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An extraordinary museum – Alice Hoffman’s magic realism


The Museum of Extraordinary Things by Alice Hoffman            Simon & Schuster  $19.75

Apologies, readers – writing deadlines have pushed my pen into other directions recently, but I will try and make amends!

Alice Hoffman is the author of 1998 Oprah’s Book Club pick Here on Earth. This, her 24th novel, has all the hallmarks her fans have come to expect – magic and mystery, the richness of folktale, the haunting power of myth.

“Museum” is set at the beginning of the 20th century. Coralie is the only daughter of “Professor” Sardie, the proprietor of the The Museum of Extraordinary Things on Coney Island, resplendent with freaks such as the Wolfman, the Birdwoman, Butterflygirl and many animals, including an ancient tortoise. But the Museum is failing to bring in crowds. Coralie, a keen swimmer, is turned into a human mermaid, resplendent with swishing tail, as she dives and surfaces in a ginormous tank. When she turns 18, her father forces her to perform a lascivious routine before high paying, male-only customers to make ends meet. She also accompanies Sardie as he tries to recruit more and more oddities and freaks in low-life parts of town. By now she loathes both her father and the Museum, and wishes to flee but has nowhere to go. And she also has a secret shame: she was born with webbed fingers.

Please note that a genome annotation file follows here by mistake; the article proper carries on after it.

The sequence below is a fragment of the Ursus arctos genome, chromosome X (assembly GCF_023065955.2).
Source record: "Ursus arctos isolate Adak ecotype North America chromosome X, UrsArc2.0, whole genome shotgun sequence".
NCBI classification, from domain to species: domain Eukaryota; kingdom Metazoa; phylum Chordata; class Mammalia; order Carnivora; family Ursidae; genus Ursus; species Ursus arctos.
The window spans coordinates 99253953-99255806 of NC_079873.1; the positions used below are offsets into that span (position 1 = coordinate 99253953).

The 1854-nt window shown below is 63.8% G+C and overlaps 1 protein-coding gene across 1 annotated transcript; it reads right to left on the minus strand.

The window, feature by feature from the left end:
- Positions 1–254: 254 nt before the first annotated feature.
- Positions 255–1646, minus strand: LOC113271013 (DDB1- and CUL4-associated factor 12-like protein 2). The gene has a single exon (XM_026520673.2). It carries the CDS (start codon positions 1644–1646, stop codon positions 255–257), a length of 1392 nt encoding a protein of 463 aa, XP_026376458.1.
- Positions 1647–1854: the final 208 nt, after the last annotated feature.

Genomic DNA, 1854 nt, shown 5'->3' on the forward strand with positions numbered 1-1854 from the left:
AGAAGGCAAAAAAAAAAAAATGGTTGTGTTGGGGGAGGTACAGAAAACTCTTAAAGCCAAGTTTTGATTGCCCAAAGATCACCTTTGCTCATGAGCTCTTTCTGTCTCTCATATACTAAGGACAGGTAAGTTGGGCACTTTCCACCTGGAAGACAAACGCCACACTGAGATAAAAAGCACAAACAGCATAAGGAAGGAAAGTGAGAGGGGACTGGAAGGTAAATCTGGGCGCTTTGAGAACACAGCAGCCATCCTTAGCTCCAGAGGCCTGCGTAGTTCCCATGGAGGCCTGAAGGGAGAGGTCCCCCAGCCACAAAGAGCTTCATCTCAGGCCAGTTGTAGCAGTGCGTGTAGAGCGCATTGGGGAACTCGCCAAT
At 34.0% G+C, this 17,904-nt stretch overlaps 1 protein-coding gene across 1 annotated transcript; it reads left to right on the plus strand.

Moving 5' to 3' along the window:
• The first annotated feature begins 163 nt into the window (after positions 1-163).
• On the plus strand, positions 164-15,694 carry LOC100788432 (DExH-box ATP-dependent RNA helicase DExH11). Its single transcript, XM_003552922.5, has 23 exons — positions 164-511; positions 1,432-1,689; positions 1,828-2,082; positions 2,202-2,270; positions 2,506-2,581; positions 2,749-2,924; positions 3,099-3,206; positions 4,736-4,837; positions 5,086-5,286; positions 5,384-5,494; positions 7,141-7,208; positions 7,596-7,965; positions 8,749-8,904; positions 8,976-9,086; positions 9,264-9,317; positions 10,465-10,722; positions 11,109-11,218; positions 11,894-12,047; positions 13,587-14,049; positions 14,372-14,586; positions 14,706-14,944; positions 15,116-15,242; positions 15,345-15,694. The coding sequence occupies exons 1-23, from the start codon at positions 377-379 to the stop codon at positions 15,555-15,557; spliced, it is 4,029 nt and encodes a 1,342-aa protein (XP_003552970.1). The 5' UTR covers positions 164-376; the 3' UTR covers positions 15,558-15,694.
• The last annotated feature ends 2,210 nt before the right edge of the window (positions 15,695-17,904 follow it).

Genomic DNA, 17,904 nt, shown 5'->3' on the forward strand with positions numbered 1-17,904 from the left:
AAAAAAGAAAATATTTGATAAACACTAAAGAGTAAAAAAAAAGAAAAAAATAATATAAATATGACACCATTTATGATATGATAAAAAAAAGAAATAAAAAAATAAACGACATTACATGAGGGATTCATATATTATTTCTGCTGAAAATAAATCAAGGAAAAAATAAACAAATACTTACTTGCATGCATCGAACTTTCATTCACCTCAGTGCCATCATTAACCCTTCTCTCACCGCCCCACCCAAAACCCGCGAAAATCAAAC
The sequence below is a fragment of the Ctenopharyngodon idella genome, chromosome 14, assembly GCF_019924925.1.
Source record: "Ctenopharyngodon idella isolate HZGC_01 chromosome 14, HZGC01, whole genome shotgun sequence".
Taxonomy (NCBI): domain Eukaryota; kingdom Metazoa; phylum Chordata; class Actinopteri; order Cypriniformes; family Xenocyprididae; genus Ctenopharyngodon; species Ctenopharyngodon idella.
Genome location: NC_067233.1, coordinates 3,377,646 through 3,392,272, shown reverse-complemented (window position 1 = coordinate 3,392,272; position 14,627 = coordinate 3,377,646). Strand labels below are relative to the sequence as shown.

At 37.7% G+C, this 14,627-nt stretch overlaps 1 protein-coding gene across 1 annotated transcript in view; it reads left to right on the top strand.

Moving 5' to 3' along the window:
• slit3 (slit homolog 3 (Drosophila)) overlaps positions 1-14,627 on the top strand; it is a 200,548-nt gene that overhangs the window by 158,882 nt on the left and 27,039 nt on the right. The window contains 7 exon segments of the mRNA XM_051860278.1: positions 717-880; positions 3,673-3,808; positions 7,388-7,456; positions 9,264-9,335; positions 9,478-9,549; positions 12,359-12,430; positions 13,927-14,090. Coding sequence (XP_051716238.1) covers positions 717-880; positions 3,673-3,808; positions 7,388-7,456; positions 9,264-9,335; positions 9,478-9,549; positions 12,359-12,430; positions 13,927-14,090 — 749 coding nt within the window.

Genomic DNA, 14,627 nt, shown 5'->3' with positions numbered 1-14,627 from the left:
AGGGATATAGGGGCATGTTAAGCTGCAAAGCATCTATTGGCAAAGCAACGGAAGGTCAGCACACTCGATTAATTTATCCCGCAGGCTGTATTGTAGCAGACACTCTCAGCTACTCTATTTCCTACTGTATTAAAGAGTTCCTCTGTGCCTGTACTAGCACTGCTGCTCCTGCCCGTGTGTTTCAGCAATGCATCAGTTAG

After training in the Hudson River (in 1911 there were repeated sightings of a silvery “sea monster” and Sardie believes he can capitalise on Coralie’s swimming expertise by turning her into this beast), she comes across Eddie, a young man who lives in the woods. He has fled his Orthodox Jewish community and is now earning a living on the fringes of society as a newspaper photographer and detective. As a young boy he was apprenticed to the “Seer of Rivington Street,” and has become adept at tracking down missing persons.

Coralie and Eddie are immediately drawn to each other. They share much in common. Both are outcasts and live on their wits, seeking a place to belong. Their paths cross briefly, disperse and meet again, brought together through a tragic and true event, the famous fire at Brooklyn’s Triangle shirt factory. When it burns down, killing 146 Jewish (and mainly female) workers, Eddie captures the blaze on film. He is subsequently hired by the father of one of the missing seamstresses, and during his investigation, is pulled back into Coralie’s orbit, when he discovers Sardie has found a drowned woman in the river and has gruesome plans of his own for the body.

There is much to admire in this story – the impact of modernisation and industrialisation on New York – electricity had begun “snaking through Brooklyn, turning night into day,” the birth of the union movement and the exploitation of migrant workers are beautifully described. So too is the twilight world in which Coralie lives, with its freaks and fantasies. At the same time, something jars. The plot, which combines the real-time tragedy of the Triangle conflagration with a purely imagined and grotesque world, never quite gels. Coralie’s world of magic and peep-shows blends uncomfortably with that of a lapsed Orthodox Jew. Still, Hoffman has researched this piece well and for the most part, her prose sings.